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Date Created
  • 2017

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Next level warriorship: intellectuals' role in acts of resistance within the Idle No More movement

Description

Abstract

 

Everyday living, as an Indigenous person, is an act of resistance. On December 21, 2012, there was a national day of action that included rallies and demonstrations happening

Abstract

 

Everyday living, as an Indigenous person, is an act of resistance. On December 21, 2012, there was a national day of action that included rallies and demonstrations happening all over the world to stand in solidarity with First Nations Indigenous peoples in Canada under the banner Idle No More (INM). The pressure of the movement all came to an end after the cooptation from a few First Nation leadership on January 11, 2013. Despite the failures, the INM movement brought hope, the urgency to act, and ideas of the decolonization and resurgence process. This movement was educational in focus and with that, there is the need to explore essential roles to advance Indigenous resistance to ensure Indigenous liberation. Here I explore the role of the intellectual, and in particular three scholars who provide next level warriorship. Their contributions redirected the conceptualization of decolonization to a process of resurgence. In this manner, authentic Indigenous nationhood is possible.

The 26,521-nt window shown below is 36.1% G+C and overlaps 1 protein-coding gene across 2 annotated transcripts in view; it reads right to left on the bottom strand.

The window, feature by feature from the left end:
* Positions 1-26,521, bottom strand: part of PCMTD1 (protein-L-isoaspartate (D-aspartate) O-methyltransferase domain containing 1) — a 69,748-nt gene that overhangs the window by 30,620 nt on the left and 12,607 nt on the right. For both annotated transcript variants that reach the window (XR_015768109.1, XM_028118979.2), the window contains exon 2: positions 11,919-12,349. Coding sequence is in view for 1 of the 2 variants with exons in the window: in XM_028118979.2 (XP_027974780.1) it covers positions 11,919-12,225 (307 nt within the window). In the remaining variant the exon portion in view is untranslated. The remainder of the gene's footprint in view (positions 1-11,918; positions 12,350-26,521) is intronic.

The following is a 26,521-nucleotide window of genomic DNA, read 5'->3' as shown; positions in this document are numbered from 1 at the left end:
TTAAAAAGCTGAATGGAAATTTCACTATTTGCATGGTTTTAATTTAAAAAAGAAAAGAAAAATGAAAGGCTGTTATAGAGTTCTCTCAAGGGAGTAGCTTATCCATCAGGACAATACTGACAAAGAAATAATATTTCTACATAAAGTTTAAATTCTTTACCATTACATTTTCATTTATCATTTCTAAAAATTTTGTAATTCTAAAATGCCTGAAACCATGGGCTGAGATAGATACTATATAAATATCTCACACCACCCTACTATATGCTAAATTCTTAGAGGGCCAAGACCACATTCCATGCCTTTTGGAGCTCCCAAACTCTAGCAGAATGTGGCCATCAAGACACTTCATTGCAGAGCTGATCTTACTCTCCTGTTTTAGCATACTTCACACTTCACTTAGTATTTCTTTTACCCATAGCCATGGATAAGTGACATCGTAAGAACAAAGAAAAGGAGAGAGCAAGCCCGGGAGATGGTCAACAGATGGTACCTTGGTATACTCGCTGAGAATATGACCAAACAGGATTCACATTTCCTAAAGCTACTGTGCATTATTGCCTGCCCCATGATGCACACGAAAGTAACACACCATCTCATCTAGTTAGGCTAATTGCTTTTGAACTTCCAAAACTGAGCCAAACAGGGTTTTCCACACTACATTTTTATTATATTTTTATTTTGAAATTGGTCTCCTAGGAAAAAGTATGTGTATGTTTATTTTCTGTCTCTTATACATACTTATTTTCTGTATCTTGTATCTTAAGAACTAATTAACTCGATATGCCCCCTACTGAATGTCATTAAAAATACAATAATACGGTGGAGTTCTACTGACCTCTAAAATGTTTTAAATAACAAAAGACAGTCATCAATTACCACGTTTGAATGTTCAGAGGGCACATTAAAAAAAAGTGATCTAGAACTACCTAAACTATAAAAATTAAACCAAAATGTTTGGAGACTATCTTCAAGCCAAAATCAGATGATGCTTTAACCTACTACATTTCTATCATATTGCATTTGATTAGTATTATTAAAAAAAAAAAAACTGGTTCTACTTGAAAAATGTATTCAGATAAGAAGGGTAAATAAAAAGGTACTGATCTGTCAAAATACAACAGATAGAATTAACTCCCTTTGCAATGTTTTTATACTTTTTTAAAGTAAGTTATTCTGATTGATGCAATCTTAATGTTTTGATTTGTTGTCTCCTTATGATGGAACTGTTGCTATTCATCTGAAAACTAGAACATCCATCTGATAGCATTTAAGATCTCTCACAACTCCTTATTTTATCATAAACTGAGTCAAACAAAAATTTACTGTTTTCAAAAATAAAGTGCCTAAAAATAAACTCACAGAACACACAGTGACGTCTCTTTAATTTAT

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Created

Date Created
  • 2018

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Art as a spiritual expression for Indigenous well-being

Description

Art is a form of spiritual expression that is thriving in many Indigenous cultures. It can take many forms, meanings and have a multitude of emotional, mental, physical and spiritual